Picks and Pans Review: Boogie Nights
Bigger doesn't always mean better. Even in a movie about a porn star. Yes, it is the good fortune of the hero of Boogie Nights, an audacious film about the rise and fall of a young porno movie hunk (Wahlberg, formerly rapper Marky Mark), to be particularly well-endowed. ("Everyone's blessed with one special thing," he says modestly.) But less noteworthy is the film's self-indulgent running time of 155 minutes.
Although admirably ambitious and visually dazzling, Boogie Nights winds up undercutting its own dramatic impact with scenes that go on long after making their point, a noticeably weaker second half and an extended cocaine heist sequence late in the movie that is merely an annoying exercise in flashy, hey-look-at-me filmmaking.
That said, Boogie Nights is still of far greater interest than most of the formulaic swill turned out by the big Hollywood studios today. Set between 1977 and 1984, the movie follows the adventures of its skin-trade Candide, a 17-year-old busboy in a Los Angeles nightclub who is discovered there by a porno filmmaker (Reynolds, slyly effective). Soon, Wahlberg joins Reynolds's extended family of actors and hangers-on, adopts the name Dirk Diggler and begins making pots of money and buying fancy duds and grooving on the dance floor like Saturday Night Fever's Tony Manero. With success, he becomes—excuse the expression—too big for his britches, and trouble follows, including drugs and a career-threatening inability to get, uh, excited.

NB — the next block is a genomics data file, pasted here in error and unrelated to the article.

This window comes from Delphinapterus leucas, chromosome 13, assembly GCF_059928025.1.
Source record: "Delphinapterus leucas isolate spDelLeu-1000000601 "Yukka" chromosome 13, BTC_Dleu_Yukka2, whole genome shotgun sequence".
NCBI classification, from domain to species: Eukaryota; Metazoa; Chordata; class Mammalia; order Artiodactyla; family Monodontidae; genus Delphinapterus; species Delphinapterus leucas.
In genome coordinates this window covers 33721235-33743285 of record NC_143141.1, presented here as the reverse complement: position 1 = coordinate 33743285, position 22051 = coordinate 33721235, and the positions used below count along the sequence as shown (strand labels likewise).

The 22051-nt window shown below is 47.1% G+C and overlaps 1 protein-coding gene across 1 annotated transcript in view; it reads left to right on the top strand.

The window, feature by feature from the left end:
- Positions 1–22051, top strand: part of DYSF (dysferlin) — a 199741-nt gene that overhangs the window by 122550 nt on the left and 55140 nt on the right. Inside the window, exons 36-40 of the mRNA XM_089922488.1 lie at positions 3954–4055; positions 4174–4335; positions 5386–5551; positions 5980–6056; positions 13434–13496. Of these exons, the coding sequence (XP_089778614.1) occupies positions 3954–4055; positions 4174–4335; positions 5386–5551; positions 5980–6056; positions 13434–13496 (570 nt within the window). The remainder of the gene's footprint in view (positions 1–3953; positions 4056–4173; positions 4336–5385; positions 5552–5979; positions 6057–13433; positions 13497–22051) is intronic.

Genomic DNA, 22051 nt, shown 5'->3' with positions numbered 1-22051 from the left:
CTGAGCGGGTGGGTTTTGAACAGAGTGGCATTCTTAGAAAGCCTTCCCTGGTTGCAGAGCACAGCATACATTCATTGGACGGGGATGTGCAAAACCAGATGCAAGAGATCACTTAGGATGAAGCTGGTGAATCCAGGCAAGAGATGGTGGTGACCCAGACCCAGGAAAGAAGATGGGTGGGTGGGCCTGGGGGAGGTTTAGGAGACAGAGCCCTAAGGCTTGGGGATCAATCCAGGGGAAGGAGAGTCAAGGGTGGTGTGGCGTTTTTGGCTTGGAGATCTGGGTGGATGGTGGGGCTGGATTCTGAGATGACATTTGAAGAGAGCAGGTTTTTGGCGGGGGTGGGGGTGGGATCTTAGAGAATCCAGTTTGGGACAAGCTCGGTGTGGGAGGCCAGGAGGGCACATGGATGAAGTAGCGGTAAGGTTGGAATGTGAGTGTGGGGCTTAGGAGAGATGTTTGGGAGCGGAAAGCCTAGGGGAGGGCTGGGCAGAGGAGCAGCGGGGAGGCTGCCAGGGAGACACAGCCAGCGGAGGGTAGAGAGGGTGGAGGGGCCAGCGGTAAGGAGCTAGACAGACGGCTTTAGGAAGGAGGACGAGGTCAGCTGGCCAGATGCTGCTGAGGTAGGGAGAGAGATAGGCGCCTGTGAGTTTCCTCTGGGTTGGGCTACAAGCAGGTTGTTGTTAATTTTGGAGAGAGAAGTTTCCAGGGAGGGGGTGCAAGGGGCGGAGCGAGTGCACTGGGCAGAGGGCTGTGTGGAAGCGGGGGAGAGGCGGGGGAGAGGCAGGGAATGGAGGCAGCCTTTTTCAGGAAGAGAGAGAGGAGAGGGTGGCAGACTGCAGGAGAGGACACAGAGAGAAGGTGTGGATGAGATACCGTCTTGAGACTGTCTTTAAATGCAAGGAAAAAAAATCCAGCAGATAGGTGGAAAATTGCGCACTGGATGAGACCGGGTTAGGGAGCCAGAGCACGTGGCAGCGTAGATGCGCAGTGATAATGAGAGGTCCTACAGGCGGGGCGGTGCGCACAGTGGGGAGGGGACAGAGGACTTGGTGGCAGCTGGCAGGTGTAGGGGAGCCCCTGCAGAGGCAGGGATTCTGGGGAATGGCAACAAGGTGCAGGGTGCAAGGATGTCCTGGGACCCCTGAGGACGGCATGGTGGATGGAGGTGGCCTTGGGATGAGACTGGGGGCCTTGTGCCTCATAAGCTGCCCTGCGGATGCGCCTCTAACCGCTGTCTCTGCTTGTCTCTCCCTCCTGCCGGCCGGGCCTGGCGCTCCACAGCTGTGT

There are eloquent, energetic performances here by a talented ensemble cast, with the standouts being an earnest if dim-witted Wahlberg and a maternal Moore, who portrays a self-destructive porn star. Director-writer Paul Thomas Anderson's storytelling abilities have yet to catch up with his virtuoso camera work, but Boogie Nights clearly vaults the now 27-year-old wunderkind, whose only previous feature is the gritty Hard Eight, into the ranks of hotshot directors. (R)